The NOMINAL Function is categorized under Excel Financial functions. The function will return the nominal annual interest rate when the effective rate and number of compounding years are given.
In financial analysis, we often evaluate more than one bond and hence are interested in knowing the net return offered by each. If two bonds are to be compared, one advertising a real interest rate while the other a nominal rate, the NOMINAL function can be helpful.
The NOMINAL function uses the following arguments:
Effect_rate (required argument) – This is the effective interest rate.
Npery (required argument) – This is the number of compounding periods.
How to use the NOMINAL Function in Excel?
To understand the uses of the NOMINAL function, let’s consider an example:
Let’s assume we need to choose from three loans to calculate the nominal interest rate with different terms.
Interest rate (Effective rate)
The formula to be used would be =NOMINAL(effect_rate,npery). We get the result below:
The result is displayed as a decimal as seen above or it shows 0%. The problem occurs due to the formatting of the cell containing the NOMINAL function. It can be fixed by formatting the cell as a percentage with decimal places.
To do it:
First, select the cell(s) to be formatted as a percentage.
Click on the % icon in the Home tab under Number.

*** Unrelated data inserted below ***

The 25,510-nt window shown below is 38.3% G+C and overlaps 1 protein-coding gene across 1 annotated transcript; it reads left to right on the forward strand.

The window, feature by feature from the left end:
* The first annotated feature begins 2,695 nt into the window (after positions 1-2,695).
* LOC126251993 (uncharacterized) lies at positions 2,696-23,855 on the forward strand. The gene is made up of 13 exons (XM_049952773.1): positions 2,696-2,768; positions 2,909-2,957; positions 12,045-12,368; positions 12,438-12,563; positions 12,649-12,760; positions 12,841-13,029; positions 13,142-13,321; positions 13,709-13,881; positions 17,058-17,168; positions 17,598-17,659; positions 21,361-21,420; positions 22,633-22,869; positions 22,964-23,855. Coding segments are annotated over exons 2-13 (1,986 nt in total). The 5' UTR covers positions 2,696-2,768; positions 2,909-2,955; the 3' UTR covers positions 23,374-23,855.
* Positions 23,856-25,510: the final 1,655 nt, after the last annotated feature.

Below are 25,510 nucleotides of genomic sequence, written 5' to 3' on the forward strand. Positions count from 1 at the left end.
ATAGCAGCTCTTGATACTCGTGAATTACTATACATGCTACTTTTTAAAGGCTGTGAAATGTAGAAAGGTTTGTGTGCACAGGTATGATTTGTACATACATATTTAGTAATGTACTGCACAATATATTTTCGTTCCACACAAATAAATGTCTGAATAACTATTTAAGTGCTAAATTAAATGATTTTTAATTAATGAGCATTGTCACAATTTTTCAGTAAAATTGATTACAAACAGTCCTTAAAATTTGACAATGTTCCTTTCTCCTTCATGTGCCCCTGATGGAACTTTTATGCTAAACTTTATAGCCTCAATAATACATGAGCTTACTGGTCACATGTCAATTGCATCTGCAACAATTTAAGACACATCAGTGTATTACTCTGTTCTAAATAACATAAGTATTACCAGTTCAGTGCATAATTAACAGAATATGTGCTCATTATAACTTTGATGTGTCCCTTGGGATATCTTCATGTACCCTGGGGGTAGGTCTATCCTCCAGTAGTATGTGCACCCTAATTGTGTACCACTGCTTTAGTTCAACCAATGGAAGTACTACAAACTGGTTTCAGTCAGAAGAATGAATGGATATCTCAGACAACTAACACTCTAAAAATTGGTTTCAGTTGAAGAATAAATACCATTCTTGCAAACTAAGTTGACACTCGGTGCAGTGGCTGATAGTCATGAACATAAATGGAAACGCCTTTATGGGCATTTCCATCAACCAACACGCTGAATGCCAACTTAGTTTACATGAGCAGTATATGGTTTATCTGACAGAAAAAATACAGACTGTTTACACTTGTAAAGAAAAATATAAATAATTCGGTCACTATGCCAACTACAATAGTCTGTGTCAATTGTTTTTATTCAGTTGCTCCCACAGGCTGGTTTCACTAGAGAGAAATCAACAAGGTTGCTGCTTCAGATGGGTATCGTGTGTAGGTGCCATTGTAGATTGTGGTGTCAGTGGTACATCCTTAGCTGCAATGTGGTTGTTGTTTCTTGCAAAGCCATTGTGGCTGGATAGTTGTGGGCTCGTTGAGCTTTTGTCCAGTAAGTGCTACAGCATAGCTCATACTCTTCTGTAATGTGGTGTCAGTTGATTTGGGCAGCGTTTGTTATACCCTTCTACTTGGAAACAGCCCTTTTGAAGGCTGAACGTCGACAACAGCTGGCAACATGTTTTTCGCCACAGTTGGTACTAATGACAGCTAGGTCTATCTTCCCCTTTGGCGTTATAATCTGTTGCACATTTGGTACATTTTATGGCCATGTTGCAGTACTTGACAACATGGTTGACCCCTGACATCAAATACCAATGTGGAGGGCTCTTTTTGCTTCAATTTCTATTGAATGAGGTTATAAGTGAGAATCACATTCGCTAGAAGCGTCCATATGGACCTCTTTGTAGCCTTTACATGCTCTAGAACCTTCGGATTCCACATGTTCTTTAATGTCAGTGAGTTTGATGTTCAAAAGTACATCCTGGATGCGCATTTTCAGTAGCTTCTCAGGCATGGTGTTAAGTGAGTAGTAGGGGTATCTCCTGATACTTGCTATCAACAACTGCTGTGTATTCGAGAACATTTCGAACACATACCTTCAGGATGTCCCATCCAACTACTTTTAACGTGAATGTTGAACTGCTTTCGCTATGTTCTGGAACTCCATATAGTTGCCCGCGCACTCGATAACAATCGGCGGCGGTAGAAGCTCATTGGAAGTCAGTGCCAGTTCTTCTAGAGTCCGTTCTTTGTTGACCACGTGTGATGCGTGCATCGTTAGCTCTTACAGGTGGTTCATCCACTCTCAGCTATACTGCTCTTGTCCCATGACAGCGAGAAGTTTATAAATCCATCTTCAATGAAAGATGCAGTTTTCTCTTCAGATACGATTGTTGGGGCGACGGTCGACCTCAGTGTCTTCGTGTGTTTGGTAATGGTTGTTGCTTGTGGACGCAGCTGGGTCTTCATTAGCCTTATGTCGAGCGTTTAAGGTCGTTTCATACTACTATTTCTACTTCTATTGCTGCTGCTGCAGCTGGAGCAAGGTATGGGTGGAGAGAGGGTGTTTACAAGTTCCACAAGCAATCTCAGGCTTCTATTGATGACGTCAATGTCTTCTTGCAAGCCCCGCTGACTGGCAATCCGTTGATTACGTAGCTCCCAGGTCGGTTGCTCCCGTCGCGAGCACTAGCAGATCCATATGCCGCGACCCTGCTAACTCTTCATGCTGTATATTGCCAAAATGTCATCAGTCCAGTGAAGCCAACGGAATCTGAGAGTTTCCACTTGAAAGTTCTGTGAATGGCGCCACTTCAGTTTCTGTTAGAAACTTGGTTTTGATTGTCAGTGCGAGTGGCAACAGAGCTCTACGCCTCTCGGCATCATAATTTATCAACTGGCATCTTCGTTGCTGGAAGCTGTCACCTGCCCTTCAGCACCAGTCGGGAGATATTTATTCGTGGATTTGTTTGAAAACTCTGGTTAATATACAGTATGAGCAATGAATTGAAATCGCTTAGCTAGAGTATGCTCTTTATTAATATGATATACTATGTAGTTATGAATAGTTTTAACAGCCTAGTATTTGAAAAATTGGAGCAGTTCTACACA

Another method is to open the ‘Format Cells’ dialog box using any one of the following methods:
Right-click on the selected cell or range and select the Format Cells -> Option from the right-click menu; or
Use the Dialog Box launcher in the Number group of the Excel Ribbon; or
Use the keyboard shortcut CTRL-1 (i.e. Select the CTRL key and while holding this down, press the “1” (one) key).
The results after formatting will look like this:
A few notes about the NOMINAL function:
Remember that npery gets truncated to an integer.
#NUM! error – Occurs when:
The given effect_rate is less than or equal to zero.
The given npery is less than 1.
The NOMINAL function will return a VALUE! error if any of the given arguments is non-numeric.
The NOMINAL rate is related to the EFFECTIVE rate. The relationship between the NOMINAL and EFFECT functions can be understood by the following formula:
Thanks for reading CFI’s guide to this important Excel function. By taking the time to learn and master these Excel functions, you’ll significantly speed up your financial analysis. To learn more, check out these additional CFI resources: